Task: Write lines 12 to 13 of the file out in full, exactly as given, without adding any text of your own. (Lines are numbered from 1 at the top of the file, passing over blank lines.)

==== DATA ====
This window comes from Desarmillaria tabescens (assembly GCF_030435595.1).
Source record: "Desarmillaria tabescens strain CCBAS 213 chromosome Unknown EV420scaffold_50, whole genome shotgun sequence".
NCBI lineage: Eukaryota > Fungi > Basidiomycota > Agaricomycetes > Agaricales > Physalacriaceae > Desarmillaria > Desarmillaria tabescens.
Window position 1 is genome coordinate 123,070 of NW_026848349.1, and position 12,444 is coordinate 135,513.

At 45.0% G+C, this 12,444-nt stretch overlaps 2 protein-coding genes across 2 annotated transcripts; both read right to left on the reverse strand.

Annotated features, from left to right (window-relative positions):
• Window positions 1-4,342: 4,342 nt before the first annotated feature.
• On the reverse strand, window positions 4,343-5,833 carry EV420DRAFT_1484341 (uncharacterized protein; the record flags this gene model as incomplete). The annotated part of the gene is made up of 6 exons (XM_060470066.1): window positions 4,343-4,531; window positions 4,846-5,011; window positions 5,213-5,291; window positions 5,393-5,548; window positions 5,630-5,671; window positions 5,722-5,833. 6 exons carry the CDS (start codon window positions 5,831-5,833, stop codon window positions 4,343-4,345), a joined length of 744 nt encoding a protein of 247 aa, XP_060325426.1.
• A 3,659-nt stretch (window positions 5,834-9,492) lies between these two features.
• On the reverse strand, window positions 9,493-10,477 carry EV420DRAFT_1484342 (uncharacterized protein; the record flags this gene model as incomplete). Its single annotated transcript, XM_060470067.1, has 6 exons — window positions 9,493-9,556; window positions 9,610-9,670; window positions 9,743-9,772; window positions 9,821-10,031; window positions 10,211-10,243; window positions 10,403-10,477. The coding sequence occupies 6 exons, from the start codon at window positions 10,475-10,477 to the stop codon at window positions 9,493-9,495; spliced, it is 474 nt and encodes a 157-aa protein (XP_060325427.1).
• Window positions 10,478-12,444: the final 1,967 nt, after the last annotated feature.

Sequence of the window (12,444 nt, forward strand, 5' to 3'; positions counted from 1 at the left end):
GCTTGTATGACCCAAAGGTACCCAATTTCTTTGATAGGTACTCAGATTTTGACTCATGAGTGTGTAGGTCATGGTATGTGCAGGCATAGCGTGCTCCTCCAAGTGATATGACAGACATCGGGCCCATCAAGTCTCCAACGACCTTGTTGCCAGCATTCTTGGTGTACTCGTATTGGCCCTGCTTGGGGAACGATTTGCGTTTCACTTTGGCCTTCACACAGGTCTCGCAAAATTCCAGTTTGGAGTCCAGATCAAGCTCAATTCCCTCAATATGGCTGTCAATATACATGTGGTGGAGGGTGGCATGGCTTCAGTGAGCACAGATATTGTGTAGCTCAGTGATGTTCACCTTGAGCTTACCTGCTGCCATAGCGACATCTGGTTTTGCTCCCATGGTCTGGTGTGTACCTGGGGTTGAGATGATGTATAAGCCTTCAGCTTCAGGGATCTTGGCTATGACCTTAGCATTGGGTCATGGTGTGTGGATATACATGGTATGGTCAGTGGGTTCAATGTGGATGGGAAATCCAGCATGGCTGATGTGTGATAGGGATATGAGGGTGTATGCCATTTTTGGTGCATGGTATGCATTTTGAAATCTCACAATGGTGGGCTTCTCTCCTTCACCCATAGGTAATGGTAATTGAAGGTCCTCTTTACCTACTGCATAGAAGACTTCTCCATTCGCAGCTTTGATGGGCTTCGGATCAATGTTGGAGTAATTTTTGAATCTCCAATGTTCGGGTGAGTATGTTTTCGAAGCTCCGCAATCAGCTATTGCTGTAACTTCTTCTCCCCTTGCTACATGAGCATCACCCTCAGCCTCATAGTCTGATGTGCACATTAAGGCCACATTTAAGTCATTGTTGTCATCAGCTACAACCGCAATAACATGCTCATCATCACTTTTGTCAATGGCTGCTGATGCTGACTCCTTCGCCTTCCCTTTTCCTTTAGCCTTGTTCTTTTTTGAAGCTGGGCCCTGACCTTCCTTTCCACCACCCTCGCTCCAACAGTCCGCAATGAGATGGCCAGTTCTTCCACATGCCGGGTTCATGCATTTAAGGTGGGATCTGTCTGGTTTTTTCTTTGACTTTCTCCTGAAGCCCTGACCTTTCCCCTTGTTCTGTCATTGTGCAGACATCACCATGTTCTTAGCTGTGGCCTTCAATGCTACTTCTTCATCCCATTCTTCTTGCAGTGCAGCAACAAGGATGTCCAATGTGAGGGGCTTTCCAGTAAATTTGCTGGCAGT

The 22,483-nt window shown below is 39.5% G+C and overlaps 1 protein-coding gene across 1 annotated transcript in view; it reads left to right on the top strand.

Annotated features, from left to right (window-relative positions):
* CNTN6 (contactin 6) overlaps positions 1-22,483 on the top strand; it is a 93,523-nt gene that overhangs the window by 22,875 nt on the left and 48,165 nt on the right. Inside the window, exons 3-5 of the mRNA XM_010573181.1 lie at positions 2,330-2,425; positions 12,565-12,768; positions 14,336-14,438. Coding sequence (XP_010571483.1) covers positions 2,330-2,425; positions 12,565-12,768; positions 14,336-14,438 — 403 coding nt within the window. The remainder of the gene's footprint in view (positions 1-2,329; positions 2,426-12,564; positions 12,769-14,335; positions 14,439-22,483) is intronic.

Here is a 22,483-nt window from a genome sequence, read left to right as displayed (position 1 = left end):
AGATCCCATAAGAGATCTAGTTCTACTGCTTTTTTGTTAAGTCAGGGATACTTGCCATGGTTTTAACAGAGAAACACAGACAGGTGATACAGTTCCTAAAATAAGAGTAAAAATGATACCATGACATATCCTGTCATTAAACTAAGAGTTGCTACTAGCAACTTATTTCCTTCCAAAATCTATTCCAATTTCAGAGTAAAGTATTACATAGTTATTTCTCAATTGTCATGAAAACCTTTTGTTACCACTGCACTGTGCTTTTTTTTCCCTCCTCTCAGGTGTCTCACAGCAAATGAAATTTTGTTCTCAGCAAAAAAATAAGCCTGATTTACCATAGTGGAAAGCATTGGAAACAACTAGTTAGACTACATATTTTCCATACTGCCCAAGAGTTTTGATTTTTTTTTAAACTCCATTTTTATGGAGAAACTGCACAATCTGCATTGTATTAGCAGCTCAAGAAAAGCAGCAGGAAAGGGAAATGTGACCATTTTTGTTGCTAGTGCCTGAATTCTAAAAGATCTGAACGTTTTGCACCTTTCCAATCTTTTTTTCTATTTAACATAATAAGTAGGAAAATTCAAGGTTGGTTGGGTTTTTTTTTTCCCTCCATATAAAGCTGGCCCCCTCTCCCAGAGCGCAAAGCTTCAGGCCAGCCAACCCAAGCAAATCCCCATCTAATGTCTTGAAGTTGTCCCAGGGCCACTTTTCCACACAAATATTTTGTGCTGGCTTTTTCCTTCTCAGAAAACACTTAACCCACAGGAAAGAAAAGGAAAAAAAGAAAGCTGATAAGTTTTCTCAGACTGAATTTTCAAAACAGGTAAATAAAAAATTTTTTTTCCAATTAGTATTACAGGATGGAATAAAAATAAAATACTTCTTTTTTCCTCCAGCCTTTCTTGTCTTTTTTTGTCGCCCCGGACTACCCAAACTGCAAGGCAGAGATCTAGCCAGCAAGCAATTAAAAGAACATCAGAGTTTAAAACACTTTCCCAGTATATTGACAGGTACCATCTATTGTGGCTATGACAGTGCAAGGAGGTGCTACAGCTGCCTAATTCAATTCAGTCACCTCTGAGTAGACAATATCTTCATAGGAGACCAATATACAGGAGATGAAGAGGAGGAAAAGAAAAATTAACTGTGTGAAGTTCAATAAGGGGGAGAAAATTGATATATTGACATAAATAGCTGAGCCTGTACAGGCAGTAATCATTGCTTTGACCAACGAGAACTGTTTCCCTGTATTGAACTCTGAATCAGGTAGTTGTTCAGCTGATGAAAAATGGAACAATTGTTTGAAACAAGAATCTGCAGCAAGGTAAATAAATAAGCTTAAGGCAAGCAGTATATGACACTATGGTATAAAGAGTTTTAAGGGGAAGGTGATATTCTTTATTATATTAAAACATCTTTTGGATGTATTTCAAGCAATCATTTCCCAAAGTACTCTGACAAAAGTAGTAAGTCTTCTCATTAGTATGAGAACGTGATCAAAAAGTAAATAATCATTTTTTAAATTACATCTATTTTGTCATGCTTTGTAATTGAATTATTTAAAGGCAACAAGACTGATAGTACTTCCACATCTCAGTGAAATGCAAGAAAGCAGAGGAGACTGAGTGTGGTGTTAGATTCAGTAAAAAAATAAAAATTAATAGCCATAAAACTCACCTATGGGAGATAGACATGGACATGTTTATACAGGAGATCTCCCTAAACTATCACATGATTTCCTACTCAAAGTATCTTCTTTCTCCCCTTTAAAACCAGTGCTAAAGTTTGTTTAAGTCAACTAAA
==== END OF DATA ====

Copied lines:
Sequence of the window (12,444 nt, forward strand, 5' to 3'; positions counted from 1 at the left end):
GCTTGTATGACCCAAAGGTACCCAATTTCTTTGATAGGTACTCAGATTTTGACTCATGAGTGTGTAGGTCATGGTATGTGCAGGCATAGCGTGCTCCTCCAAGTGATATGACAGACATCGGGCCCATCAAGTCTCCAACGACCTTGTTGCCAGCATTCTTGGTGTACTCGTATTGGCCCTGCTTGGGGAACGATTTGCGTTTCACTTTGGCCTTCACACAGGTCTCGCAAAATTCCAGTTTGGAGTCCAGATCAAGCTCAATTCCCTCAATATGGCTGTCAATATACATGTGGTGGAGGGTGGCATGGCTTCAGTGAGCACAGATATTGTGTAGCTCAGTGATGTTCACCTTGAGCTTACCTGCTGCCATAGCGACATCTGGTTTTGCTCCCATGGTCTGGTGTGTACCTGGGGTTGAGATGATGTATAAGCCTTCAGCTTCAGGGATCTTGGCTATGACCTTAGCATTGGGTCATGGTGTGTGGATATACATGGTATGGTCAGTGGGTTCAATGTGGATGGGAAATCCAGCATGGCTGATGTGTGATAGGGATATGAGGGTGTATGCCATTTTTGGTGCATGGTATGCATTTTGAAATCTCACAATGGTGGGCTTCTCTCCTTCACCCATAGGTAATGGTAATTGAAGGTCCTCTTTACCTACTGCATAGAAGACTTCTCCATTCGCAGCTTTGATGGGCTTCGGATCAATGTTGGAGTAATTTTTGAATCTCCAATGTTCGGGTGAGTATGTTTTCGAAGCTCCGCAATCAGCTATTGCTGTAACTTCTTCTCCCCTTGCTACATGAGCATCACCCTCAGCCTCATAGTCTGATGTGCACATTAAGGCCACATTTAAGTCATTGTTGTCATCAGCTACAACCGCAATAACATGCTCATCATCACTTTTGTCAATGGCTGCTGATGCTGACTCCTTCGCCTTCCCTTTTCCTTTAGCCTTGTTCTTTTTTGAAGCTGGGCCCTGACCTTCCTTTCCACCACCCTCGCTCCAACAGTCCGCAATGAGATGGCCAGTTCTTCCACATGCCGGGTTCATGCATTTAAGGTGGGATCTGTCTGGTTTTTTCTTTGACTTTCTCCTGAAGCCCTGACCTTTCCCCTTGTTCTGTCATTGTGCAGACATCACCATGTTCTTAGCTGTGGCCTTCAATGCTACTTCTTCATCCCATTCTTCTTGCAGTGCAGCAACAAGGATGTCCAATGTGAGGGGCTTTCCAGTAAATTTGCTGGCAGT